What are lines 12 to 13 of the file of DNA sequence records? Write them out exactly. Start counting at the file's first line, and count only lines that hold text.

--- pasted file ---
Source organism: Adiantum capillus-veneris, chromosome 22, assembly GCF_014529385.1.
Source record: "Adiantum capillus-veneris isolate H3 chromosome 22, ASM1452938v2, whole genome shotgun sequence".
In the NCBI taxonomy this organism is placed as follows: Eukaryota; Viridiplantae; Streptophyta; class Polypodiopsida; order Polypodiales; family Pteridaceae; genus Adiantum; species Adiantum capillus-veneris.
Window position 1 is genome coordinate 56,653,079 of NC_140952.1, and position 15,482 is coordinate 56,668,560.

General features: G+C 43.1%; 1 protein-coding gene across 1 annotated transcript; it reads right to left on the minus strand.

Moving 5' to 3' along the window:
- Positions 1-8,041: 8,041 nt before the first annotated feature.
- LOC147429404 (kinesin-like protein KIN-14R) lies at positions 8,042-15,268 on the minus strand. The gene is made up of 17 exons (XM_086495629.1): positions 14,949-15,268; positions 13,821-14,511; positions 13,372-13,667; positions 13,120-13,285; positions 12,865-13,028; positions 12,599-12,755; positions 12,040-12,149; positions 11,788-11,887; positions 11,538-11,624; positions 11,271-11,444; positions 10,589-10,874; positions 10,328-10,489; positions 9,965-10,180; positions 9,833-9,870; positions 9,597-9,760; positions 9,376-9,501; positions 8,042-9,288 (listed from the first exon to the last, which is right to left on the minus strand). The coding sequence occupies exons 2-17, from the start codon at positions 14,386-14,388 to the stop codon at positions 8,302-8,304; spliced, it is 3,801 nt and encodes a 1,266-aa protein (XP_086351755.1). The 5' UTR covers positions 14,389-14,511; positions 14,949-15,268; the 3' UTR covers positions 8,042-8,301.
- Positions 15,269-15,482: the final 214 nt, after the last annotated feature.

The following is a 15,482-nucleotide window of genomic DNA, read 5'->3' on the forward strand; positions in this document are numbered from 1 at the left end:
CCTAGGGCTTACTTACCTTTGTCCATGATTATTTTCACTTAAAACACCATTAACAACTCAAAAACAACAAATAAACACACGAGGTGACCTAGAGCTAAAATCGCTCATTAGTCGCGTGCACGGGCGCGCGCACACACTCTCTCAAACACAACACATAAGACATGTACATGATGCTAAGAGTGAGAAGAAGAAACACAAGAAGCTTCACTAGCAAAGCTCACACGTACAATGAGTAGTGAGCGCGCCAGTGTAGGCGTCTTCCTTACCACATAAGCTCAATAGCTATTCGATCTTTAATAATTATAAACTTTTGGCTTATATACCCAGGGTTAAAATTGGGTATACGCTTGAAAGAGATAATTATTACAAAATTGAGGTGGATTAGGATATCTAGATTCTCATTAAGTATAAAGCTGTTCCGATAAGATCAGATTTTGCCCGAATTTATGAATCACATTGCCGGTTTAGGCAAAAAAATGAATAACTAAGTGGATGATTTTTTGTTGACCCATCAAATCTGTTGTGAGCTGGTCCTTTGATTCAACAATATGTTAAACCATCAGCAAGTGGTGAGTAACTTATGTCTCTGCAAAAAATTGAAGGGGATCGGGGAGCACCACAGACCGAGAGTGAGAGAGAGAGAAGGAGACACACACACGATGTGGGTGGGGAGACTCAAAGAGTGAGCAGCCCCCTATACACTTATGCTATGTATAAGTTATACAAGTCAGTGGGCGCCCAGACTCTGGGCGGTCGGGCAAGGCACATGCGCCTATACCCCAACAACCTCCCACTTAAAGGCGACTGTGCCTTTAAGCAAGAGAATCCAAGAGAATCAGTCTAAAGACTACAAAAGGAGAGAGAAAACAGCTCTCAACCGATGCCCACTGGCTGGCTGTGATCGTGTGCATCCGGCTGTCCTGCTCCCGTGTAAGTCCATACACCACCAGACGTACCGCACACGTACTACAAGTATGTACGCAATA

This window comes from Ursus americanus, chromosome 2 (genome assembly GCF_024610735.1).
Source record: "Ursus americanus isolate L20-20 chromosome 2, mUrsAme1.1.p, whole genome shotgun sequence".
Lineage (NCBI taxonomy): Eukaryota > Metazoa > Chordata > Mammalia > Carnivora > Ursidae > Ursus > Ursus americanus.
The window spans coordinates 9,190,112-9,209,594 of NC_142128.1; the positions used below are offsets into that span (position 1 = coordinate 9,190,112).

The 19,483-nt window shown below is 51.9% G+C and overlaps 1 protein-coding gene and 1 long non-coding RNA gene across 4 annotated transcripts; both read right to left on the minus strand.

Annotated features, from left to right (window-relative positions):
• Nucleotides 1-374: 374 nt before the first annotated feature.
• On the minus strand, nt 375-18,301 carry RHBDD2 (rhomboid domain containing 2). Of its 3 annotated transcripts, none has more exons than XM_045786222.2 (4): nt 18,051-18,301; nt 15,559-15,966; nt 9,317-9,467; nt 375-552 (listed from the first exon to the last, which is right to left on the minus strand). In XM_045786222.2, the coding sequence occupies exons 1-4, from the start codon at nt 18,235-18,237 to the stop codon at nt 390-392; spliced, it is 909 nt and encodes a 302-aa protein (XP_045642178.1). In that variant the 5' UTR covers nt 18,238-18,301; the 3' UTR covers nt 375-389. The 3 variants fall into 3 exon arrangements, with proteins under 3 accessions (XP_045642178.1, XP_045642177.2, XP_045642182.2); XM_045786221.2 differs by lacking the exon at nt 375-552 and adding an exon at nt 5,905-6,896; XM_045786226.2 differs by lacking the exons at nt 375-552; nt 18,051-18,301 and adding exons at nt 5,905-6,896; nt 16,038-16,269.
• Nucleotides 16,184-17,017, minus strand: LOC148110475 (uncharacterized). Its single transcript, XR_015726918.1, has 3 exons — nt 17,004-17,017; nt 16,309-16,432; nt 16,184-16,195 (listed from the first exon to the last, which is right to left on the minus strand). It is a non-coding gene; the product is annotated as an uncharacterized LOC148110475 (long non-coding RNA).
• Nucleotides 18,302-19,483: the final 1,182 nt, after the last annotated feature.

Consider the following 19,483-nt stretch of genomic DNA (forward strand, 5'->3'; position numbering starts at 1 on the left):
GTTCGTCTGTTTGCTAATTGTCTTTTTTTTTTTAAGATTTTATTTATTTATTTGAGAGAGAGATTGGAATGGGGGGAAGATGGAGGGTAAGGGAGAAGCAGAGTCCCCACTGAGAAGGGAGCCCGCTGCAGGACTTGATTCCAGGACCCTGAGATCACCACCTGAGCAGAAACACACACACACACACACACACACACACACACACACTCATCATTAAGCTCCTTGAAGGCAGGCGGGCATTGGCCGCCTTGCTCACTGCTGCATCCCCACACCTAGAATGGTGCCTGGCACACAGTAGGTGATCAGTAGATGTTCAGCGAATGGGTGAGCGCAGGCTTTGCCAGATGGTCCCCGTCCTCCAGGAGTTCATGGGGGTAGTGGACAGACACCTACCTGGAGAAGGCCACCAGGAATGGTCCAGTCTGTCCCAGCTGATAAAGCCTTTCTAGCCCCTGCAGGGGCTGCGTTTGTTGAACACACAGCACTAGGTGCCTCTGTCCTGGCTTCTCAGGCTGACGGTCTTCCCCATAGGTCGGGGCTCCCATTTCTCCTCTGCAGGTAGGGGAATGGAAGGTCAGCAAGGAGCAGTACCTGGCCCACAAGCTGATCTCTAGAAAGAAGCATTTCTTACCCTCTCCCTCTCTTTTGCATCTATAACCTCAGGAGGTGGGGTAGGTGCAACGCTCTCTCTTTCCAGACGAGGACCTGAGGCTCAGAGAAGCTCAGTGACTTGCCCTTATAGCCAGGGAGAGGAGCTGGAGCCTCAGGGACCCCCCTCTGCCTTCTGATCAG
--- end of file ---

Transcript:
This window comes from Ursus americanus, chromosome 2 (genome assembly GCF_024610735.1).
Source record: "Ursus americanus isolate L20-20 chromosome 2, mUrsAme1.1.p, whole genome shotgun sequence".